Logitech G5 vs Creative Fatal1ty 1010

A couple years ago, I bought a Logitech wireless desktop that included a keyboard as well as the MX700 mouse. It had the advantage of being cordless, used 2 AA rechargable batteries in the mouse (for which it included a charger), and used 2 regular AA batteries in the keyboard which usually lasted around 6 months. I put a lot of wear on it. Within about a year, I’d worn off the mouse feet. Eventually the silver paint over the mouse buttons wore off, leaving white plastic beneath. However, over the past few months, it started showing signs that it was at the end of it’s life. The keys on the keyboard would act as though they were stuck, or wouldn’t work at all. Sometimes the mouse buttons wouldn’t work at all, and sometimes one mouse press would actually act as 2. Click-dragging often wouldn’t work well, as it would “release” while I was dragging for no apparant reason.

As you can guess, I started looking for a new keyboard and mouse. Since the old wireless was a pretty heavy “brick” (those batteries add a lot of weight), and because batteries themselves can be annoying (especially when they die at inopportune times), I decided to go with something wired. For the keyboard, I just settled for an el-cheapo $20 USB keyboard. For the mouse, I decided to go with the Logitech G5.

The Logitech G5 Mouse



The mouse itself was $60 CDN (regular price was $85). I’m not going to go into loads of technical details (there are many other sites that can give you a hefty review). Basically, it was very similar to the MX700. You do lose 3 buttons though. There is only a “back” button on the side (the old one had both “back” and “forward”). Above and below the scroll wheel, the old one had buttons which would scroll when you held them down – the G5 on the other hand has 2 buttons, but they’re both below the scroll wheel and are used for adjusting the resolution/sensitivity of the mouse. No big deal for me though, as i never really used those buttons on the old mouse anyway. The G5 does come with the mouse-tilt feature. I’m not crazy about the feature, but fortunately, you have to push a fair bit for it to “click” and tilt, so I haven’t ever done it accidently. For those who like to use the tilt, you might want to try some other mice first – i’m seen many that will tilt with extreme ease (even to the point where you have to be very careful *not* to tilt when you don’t want to).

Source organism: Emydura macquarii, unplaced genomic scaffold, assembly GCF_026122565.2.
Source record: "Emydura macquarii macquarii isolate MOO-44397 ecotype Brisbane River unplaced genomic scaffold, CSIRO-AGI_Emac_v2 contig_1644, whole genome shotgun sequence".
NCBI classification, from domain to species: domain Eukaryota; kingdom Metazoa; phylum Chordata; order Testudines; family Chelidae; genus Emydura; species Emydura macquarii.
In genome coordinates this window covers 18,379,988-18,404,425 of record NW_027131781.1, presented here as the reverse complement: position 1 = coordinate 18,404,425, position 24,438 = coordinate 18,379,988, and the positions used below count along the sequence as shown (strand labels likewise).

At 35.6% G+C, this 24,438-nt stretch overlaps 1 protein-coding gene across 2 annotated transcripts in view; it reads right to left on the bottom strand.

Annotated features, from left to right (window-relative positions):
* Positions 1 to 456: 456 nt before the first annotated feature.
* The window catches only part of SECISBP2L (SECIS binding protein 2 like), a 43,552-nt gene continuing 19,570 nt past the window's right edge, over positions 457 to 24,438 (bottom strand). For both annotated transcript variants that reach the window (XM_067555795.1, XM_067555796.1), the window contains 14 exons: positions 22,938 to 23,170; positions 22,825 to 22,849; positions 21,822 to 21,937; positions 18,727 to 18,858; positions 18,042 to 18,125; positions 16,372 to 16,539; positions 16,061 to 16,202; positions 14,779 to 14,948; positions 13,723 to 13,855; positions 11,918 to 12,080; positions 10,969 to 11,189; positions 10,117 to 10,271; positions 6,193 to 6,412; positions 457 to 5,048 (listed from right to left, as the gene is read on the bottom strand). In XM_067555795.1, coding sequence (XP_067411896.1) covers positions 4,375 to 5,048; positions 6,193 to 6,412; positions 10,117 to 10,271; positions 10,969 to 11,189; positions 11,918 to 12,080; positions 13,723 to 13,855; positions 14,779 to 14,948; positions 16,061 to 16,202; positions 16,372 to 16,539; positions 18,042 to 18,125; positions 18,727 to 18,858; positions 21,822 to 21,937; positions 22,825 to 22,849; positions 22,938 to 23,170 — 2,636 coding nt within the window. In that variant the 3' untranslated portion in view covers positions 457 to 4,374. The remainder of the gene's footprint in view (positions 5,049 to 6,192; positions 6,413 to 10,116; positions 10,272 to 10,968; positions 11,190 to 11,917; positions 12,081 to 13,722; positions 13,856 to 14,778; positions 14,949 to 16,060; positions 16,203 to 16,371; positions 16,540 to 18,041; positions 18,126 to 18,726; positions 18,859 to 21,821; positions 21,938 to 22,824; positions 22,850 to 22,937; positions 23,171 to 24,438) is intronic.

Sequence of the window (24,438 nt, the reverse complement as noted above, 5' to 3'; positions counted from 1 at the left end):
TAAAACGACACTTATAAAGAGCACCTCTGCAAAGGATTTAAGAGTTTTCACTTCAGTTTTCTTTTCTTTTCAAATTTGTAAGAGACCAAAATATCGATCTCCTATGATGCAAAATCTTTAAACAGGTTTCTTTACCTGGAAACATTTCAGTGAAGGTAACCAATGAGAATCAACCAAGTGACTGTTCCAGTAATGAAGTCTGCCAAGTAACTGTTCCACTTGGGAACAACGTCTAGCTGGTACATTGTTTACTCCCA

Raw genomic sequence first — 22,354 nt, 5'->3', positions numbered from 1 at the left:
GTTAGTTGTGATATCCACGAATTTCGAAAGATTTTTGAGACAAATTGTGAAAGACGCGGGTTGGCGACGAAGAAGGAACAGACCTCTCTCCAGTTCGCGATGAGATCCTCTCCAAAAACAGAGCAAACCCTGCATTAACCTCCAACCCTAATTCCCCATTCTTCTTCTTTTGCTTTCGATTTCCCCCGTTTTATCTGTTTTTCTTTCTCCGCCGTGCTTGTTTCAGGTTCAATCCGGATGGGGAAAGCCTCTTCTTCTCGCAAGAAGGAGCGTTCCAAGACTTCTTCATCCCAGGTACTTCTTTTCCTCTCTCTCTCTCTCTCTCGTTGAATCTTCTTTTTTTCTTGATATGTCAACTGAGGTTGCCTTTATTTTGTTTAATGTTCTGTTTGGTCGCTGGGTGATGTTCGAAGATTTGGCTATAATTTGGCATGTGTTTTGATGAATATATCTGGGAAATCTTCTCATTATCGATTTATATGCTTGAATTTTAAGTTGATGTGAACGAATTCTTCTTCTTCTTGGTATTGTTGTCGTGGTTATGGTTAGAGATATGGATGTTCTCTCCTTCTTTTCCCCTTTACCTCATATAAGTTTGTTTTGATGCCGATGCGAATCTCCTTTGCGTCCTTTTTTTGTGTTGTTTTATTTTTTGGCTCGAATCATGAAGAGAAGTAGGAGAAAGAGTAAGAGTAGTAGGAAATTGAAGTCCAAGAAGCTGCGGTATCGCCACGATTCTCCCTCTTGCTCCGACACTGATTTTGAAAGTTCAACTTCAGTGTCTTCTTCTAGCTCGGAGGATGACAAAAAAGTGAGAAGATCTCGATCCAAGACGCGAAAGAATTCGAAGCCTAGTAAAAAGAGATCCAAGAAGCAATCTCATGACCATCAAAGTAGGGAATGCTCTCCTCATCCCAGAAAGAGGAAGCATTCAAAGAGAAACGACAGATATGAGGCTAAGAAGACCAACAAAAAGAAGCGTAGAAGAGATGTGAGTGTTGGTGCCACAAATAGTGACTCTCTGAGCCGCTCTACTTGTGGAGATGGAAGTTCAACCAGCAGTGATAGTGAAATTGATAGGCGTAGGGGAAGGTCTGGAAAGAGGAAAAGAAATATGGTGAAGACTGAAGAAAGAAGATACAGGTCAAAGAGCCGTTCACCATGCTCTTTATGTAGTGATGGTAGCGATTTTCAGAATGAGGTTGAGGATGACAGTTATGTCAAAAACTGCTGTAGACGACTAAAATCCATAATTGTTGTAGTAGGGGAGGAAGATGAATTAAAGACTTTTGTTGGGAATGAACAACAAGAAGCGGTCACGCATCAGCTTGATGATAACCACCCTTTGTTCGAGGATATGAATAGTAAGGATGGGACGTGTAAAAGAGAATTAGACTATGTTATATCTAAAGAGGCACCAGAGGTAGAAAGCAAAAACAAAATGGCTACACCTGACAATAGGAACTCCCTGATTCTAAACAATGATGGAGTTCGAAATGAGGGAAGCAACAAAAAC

The ability to adjust the sensitivity/resolution is a little neat. I really don’t think that many people are going to bother adjusting it “on the fly” though. Personally, I picked the highest setting, adjusted the mouse sensitivity in my OS to tweak it a bit, and left it from there. Personally, I think the adjustable speeds are a little overrated, and it will probably be very few who actually use them to any frequent extent.

Problems, problems, problems…